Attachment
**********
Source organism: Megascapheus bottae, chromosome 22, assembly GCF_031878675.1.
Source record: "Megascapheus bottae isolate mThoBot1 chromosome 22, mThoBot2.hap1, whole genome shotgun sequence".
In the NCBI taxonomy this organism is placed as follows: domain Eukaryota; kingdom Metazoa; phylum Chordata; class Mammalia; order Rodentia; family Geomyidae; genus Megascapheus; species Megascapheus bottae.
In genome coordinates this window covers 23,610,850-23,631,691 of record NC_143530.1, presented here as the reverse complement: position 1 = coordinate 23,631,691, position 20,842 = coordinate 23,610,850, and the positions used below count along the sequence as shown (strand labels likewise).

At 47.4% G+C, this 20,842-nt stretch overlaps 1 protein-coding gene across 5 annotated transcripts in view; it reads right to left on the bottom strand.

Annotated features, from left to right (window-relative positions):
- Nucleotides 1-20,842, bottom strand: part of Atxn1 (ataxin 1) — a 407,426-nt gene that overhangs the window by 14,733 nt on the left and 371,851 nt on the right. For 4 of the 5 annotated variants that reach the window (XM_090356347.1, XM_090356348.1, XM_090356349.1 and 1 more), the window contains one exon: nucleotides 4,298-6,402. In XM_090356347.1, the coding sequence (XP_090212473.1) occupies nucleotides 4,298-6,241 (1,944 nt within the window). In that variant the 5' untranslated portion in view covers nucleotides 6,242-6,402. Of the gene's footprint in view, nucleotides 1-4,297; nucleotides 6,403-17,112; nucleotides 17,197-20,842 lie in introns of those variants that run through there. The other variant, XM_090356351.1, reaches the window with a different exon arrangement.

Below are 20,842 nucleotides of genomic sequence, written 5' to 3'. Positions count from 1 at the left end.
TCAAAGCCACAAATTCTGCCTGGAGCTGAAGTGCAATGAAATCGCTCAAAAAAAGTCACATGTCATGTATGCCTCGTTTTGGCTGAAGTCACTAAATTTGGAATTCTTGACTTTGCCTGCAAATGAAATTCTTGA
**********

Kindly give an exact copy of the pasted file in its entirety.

Source organism: Megascapheus bottae, chromosome 22, assembly GCF_031878675.1.
Source record: "Megascapheus bottae isolate mThoBot1 chromosome 22, mThoBot2.hap1, whole genome shotgun sequence".
In the NCBI taxonomy this organism is placed as follows: domain Eukaryota; kingdom Metazoa; phylum Chordata; class Mammalia; order Rodentia; family Geomyidae; genus Megascapheus; species Megascapheus bottae.
In genome coordinates this window covers 23,610,850-23,631,691 of record NC_143530.1, presented here as the reverse complement: position 1 = coordinate 23,631,691, position 20,842 = coordinate 23,610,850, and the positions used below count along the sequence as shown (strand labels likewise).

At 47.4% G+C, this 20,842-nt stretch overlaps 1 protein-coding gene across 5 annotated transcripts in view; it reads right to left on the bottom strand.

Annotated features, from left to right (window-relative positions):
- Nucleotides 1-20,842, bottom strand: part of Atxn1 (ataxin 1) — a 407,426-nt gene that overhangs the window by 14,733 nt on the left and 371,851 nt on the right. For 4 of the 5 annotated variants that reach the window (XM_090356347.1, XM_090356348.1, XM_090356349.1 and 1 more), the window contains one exon: nucleotides 4,298-6,402. In XM_090356347.1, the coding sequence (XP_090212473.1) occupies nucleotides 4,298-6,241 (1,944 nt within the window). In that variant the 5' untranslated portion in view covers nucleotides 6,242-6,402. Of the gene's footprint in view, nucleotides 1-4,297; nucleotides 6,403-17,112; nucleotides 17,197-20,842 lie in introns of those variants that run through there. The other variant, XM_090356351.1, reaches the window with a different exon arrangement.

Below are 20,842 nucleotides of genomic sequence, written 5' to 3'. Positions count from 1 at the left end.
TCAAAGCCACAAATTCTGCCTGGAGCTGAAGTGCAATGAAATCGCTCAAAAAAAGTCACATGTCATGTATGCCTCGTTTTGGCTGAAGTCACTAAATTTGGAATTCTTGACTTTGCCTGCAAATGAAATTCTTGA